By Jesse Marx
By Chris Parker
By Jake Rossen
By Jesse Marx
By Michelle LeBow
By Alleen Brown
By Maggie LaMaack
By CP Staff
"We look at R.T. with admiration and confusion," Grabarski continues. "We have heard he is very critical of some of the business deals downtown and yet we did not hear that from him when he spoke. We like what he says, but then we know of his alliance with Progressive Minnesota, including one of the people advising him on his campaign."
That person would be Niland, who says, "Rybak is absolutely a progressive. I wouldn't be supporting him if he wasn't."
"Some of Sharon's supporters downtown are tying me to Progressive Minnesota," counters Rybak. "I'm not endorsed by Progressive Minnesota. A lot of them are also tying me to Jim Niland. Jim Niland knows exactly where I stand on development issues. I would have agreed with him on some things and disagreed with him on others. I think he sees me as a change agent, and I'm proud of that."
Rybak's more classically liberal leanings are reflected in the environmental reforms that make up the third of his top four priorities. His proposal to ban the sale of phosphorus-based lawn fertilizers in Minneapolis is an extension of his earlier marketing effort with the organization SWIM. The ban would have limited effectiveness; residents could simply drive to an adjoining suburb to buy fertilizer. But in conjunction with similar laws already enacted in Plymouth and New Hope, it would put pressure on the Legislature to regulate usage statewide.
Rybak's other environmental cause is the issue with which he is most often identified--curbing noise and air pollution by reducing flight traffic. Born and raised in south Minneapolis, where residents have been opposing airport noise since 1947, Rybak joined ROAR shortly after it was founded in 1998. As much as anyone, he is responsible for expanding the organization to include more than 200 active members. Combining his public-relations savvy with the irreverence and camaraderie that is the lifeblood of any nascent community-activist group, Rybak put ROAR in the public consciousness by spearheading a "pajama party" media event out at the airport in January 1999 to protest the frequency of night flights.
As mayor, Rybak says, he would get the city's health department to compile data independent of the airport commission to measure toxic emissions from the planes, then partner up with an aggressive law firm and "fight against airport pollution the way we fought against tobacco."
"With more cargo hubs and passenger terminals in other locations, we can reduce [noise] pollution and increase capacity across the state," Rybak claims. "I believe we will always have an airport there, but it will run out of room in ten to twenty years unless we want to wipe out about a third of our city."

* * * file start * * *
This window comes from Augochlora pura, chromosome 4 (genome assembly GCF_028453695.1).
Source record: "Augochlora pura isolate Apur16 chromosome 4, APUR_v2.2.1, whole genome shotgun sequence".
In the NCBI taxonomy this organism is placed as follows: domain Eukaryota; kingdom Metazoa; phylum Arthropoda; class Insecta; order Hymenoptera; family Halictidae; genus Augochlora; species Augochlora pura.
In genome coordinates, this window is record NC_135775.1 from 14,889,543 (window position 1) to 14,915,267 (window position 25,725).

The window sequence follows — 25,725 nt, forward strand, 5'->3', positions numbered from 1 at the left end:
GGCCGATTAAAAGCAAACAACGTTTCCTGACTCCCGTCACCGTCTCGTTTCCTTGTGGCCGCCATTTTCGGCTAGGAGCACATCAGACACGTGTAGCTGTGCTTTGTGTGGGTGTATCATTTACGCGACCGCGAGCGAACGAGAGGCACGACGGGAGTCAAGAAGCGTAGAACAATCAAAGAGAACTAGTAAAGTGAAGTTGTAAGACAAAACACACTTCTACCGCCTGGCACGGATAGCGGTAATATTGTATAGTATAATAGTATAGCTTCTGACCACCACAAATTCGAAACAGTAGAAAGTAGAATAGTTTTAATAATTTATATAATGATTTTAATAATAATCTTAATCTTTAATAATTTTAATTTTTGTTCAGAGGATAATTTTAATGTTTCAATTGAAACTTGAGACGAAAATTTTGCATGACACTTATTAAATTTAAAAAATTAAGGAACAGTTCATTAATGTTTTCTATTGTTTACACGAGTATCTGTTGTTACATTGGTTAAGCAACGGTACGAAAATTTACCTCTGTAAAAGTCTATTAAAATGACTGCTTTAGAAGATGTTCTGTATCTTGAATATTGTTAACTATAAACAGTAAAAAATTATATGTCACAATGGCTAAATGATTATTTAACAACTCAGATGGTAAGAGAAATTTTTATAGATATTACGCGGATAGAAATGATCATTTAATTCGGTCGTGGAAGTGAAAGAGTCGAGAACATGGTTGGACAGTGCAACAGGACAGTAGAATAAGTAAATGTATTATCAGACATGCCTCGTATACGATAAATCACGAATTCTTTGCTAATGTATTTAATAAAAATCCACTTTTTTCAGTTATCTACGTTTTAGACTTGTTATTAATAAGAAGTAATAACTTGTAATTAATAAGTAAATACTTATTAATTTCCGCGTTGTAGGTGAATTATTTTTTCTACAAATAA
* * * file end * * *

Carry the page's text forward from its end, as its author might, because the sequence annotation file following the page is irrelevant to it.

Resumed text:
There are many who believe Rybak is fighting a losing battle on statewide airport issues while opportunities for more local and tangible gains are falling by the wayside. Most of the Minneapolis business community is also supportive of keeping the metro airport running at full capacity. Meanwhile, the Minnesota Airports Commission just scaled back the second stage of its sound abatement program by more than 50 percent, reneging on a commitment that would have benefited hundreds of homes in Minneapolis.
"During its first stage, MAC spent more than $140 million to insulate and soundproof and fix up the housing stock, most of it in Minneapolis. That's more than has been spent on all of the NRP," says Jan Del Calzo, who served for thirteen years on the airports commission and is among the deans of the anti-airport-noise movement. "I don't think Minneapolis [officials] worked as hard as they should have to fight for this and prevent the [second-stage] cuts." While Del Calzo is particularly critical of elected officials whose constituents are directly affected by the cutbacks (such as Sayles Belton and Lisa McDonald), she believes Rybak's considerable energy and grassroots leadership would have been better spent lobbying MAC on sound abatement, which Rybak has referred to as a "Band-Aid."
"The pajama party was a good publicity stunt," Del Calzo says, but points out, "It was almost two years ago and the number of night flights hasn't gone down. If the goal of the group is fewer night flights and a new airport, I don't think you can give them a passing grade."
Probably the most pronounced and admirable difference between Rybak and the three other mayoral candidates is his fourth major priority: "Restore trust in city hall." Unlike the other candidates, Rybak has foresworn any PAC money and has said that he will release the names and dollar amounts of everyone who has contributed to his campaign. While his three rivals all expect to raise and spend about half a million dollars apiece, he says he'll keep his fundraising to a maximum of $200,000.
The reform Rybak is really after is a ban (or a complete disclosure) of any contributions in the years between elections, which currently are unrestricted. "The real issue is that for three years they can raise as much money as they want when they are taking votes on multimillion-dollar developments and doing huge zoning changes. Lisa is head of the zoning and planning committee. If you're a developer, that matters. Sharon is the mayor. If you are a developer, that matters. Stenglein is on the county board, which has a ton of different contracts.